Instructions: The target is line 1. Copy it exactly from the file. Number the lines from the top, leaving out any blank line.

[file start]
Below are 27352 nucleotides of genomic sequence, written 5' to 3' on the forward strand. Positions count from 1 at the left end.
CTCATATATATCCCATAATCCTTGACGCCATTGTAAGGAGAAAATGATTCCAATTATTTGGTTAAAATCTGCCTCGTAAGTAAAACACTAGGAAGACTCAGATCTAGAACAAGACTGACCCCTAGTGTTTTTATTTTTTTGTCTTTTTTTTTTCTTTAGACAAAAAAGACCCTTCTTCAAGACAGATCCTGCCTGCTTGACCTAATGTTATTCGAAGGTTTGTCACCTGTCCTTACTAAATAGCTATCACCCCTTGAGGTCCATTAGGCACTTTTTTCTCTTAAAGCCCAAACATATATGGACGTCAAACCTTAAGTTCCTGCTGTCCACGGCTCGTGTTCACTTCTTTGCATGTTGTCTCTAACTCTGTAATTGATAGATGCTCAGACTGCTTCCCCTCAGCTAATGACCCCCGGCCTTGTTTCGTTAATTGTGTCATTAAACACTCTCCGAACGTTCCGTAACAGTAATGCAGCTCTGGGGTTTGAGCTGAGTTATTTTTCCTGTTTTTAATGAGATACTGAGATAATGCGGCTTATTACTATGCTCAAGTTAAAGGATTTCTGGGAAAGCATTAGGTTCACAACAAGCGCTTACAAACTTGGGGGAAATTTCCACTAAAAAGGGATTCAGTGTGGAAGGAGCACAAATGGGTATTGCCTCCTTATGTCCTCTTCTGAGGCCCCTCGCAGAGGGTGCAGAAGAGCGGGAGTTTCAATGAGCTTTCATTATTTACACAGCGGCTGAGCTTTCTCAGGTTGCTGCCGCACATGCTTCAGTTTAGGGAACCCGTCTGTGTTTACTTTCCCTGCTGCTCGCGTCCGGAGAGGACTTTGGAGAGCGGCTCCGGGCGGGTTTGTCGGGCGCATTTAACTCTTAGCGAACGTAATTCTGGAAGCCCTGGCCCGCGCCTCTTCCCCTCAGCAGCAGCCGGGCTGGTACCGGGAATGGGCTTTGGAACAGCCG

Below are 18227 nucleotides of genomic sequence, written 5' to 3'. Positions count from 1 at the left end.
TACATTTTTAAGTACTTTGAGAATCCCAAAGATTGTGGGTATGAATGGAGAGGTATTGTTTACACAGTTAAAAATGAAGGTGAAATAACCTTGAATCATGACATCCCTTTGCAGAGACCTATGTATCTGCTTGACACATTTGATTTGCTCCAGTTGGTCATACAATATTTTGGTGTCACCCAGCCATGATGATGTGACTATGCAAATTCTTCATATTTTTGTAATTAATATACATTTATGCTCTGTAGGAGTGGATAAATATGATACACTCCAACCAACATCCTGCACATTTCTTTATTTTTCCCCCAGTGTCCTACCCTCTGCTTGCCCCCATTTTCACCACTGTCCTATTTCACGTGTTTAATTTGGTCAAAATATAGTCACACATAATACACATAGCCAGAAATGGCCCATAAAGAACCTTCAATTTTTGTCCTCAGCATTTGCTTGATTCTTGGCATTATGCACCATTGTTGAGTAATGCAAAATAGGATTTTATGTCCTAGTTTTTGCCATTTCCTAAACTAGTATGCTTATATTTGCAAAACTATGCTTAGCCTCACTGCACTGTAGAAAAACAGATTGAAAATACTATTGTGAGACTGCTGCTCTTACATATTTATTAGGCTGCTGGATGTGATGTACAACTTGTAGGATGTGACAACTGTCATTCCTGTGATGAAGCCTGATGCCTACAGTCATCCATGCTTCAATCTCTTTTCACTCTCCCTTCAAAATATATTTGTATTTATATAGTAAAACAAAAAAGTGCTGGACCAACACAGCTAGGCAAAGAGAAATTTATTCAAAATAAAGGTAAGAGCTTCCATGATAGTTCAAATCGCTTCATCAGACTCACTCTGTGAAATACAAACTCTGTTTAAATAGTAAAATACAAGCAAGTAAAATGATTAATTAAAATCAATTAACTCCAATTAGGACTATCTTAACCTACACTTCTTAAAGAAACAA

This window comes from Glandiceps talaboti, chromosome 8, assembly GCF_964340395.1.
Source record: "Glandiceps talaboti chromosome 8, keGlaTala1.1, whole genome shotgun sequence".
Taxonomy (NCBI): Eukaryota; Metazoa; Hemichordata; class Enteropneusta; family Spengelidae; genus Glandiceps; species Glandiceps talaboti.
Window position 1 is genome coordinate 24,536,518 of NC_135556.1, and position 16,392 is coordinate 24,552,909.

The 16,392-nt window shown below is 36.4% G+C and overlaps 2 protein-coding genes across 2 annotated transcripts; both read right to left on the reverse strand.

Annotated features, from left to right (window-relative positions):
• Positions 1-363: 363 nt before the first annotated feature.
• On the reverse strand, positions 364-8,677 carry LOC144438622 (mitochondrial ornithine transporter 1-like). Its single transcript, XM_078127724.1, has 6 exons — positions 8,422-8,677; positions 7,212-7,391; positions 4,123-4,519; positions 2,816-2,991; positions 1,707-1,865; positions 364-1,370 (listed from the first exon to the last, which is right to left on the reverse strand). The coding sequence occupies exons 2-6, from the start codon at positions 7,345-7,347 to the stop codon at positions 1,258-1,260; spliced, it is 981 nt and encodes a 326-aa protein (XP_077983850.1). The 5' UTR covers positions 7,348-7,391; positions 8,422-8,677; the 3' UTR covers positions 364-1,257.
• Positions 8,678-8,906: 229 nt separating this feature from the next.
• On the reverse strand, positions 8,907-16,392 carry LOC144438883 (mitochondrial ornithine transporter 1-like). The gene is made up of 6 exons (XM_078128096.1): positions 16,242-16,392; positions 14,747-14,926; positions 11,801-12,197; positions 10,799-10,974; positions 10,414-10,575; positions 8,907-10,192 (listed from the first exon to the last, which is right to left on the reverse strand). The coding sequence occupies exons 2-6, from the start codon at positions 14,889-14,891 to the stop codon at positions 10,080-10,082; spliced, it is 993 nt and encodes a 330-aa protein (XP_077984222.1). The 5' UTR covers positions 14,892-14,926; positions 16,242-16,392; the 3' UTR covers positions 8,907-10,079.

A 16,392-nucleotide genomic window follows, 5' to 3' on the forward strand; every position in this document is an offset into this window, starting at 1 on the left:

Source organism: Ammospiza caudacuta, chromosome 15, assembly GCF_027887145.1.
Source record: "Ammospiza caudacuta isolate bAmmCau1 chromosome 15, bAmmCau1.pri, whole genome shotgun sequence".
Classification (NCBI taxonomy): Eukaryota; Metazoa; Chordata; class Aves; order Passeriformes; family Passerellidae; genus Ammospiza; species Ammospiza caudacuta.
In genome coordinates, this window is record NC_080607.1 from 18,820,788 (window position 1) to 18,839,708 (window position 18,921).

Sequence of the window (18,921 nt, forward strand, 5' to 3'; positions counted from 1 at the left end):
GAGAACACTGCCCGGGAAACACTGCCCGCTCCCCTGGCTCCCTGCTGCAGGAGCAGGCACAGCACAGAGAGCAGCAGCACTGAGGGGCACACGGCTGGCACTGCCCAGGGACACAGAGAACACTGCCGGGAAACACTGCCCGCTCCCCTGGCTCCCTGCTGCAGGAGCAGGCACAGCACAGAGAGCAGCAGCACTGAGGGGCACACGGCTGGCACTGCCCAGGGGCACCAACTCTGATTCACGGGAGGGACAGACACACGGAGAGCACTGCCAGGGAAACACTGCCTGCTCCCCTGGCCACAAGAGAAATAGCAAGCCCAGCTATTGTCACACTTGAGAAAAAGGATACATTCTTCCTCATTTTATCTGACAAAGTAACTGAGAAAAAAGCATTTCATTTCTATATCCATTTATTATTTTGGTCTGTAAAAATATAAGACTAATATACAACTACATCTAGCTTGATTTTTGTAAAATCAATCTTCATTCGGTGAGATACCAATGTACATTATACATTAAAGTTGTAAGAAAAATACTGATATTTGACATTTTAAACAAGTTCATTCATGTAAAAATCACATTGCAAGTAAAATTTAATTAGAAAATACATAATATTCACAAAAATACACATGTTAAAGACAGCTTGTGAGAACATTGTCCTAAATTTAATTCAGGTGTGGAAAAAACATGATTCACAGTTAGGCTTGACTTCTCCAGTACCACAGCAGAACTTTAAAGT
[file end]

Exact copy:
Below are 27352 nucleotides of genomic sequence, written 5' to 3' on the forward strand. Positions count from 1 at the left end.